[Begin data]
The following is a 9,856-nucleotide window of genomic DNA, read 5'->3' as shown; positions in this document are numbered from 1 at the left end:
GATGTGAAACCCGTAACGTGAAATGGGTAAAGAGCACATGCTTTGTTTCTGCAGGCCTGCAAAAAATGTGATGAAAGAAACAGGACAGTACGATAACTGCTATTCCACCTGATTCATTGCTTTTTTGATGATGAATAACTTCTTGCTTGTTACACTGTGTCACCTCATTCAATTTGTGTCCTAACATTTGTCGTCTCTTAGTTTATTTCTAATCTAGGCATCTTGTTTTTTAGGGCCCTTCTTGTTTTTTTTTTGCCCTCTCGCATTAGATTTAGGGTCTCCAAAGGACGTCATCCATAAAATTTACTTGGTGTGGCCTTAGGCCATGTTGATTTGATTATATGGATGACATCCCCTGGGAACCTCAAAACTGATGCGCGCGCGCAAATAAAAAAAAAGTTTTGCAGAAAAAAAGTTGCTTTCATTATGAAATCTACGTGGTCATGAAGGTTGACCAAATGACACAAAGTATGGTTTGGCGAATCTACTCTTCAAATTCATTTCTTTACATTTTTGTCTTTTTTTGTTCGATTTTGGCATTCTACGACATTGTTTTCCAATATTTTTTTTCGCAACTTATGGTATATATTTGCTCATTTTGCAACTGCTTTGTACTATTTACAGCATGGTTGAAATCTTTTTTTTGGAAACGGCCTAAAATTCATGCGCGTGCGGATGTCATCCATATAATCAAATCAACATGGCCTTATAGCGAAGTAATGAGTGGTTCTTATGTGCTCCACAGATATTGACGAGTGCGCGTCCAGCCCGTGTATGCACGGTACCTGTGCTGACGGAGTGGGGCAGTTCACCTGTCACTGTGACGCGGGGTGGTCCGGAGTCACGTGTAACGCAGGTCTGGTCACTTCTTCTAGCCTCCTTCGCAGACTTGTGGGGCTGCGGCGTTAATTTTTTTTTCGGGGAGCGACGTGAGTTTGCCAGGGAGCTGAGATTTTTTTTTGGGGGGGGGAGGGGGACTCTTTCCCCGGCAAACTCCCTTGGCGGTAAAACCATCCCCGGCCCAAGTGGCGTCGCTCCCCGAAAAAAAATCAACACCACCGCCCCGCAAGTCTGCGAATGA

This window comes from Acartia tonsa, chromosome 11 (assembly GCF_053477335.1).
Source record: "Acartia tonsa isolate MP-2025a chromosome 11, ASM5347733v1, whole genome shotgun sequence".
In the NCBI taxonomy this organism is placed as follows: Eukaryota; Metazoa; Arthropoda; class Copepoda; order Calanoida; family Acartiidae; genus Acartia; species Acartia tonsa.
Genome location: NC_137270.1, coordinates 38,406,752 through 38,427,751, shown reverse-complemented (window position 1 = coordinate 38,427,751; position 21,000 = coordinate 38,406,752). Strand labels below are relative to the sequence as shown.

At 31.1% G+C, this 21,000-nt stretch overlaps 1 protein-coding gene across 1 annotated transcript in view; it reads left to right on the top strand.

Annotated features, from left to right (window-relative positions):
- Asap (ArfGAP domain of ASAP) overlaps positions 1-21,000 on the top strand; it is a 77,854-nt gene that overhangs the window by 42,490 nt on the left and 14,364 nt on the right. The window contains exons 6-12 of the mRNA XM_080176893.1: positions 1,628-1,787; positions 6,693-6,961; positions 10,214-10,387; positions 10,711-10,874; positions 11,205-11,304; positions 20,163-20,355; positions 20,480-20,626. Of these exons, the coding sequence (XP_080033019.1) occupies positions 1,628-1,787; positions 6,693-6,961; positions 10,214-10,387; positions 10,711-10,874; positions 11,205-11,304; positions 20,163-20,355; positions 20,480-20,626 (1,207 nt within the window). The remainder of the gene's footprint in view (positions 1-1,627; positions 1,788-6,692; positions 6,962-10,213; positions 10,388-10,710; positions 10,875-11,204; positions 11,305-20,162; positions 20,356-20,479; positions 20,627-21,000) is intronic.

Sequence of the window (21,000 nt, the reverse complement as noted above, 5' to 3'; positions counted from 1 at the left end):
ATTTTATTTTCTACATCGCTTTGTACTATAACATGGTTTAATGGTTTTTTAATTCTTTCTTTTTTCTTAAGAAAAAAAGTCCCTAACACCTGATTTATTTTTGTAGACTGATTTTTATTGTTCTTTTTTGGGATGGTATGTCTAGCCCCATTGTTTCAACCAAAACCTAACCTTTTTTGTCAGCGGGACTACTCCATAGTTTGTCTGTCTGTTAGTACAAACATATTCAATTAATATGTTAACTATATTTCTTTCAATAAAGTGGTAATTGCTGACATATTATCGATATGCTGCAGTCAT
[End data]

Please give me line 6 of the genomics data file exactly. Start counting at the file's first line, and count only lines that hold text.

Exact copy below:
Genome location: NC_137270.1, coordinates 38,406,752 through 38,427,751, shown reverse-complemented (window position 1 = coordinate 38,427,751; position 21,000 = coordinate 38,406,752). Strand labels below are relative to the sequence as shown.